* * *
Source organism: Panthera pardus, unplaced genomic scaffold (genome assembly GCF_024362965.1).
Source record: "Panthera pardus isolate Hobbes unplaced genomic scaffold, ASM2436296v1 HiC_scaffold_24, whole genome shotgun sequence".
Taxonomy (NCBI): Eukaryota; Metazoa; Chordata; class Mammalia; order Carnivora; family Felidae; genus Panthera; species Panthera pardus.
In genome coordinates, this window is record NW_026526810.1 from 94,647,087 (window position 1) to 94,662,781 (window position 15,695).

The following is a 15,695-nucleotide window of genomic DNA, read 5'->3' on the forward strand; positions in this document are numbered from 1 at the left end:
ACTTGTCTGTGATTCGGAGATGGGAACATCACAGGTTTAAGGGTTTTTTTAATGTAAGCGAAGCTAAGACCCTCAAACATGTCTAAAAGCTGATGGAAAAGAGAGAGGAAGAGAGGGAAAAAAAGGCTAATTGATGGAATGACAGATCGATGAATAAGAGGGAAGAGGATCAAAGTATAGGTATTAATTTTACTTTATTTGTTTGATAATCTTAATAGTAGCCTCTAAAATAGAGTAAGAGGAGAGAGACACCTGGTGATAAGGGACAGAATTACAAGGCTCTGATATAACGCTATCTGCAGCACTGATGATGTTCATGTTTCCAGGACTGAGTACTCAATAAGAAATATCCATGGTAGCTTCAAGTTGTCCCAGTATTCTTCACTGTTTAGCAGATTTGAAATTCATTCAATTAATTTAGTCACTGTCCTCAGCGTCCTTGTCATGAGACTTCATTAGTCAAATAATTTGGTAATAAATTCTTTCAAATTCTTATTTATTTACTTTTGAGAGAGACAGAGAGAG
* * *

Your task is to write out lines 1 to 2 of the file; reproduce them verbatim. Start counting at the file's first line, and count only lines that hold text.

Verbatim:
Source organism: Panthera pardus, unplaced genomic scaffold (genome assembly GCF_024362965.1).
Source record: "Panthera pardus isolate Hobbes unplaced genomic scaffold, ASM2436296v1 HiC_scaffold_24, whole genome shotgun sequence".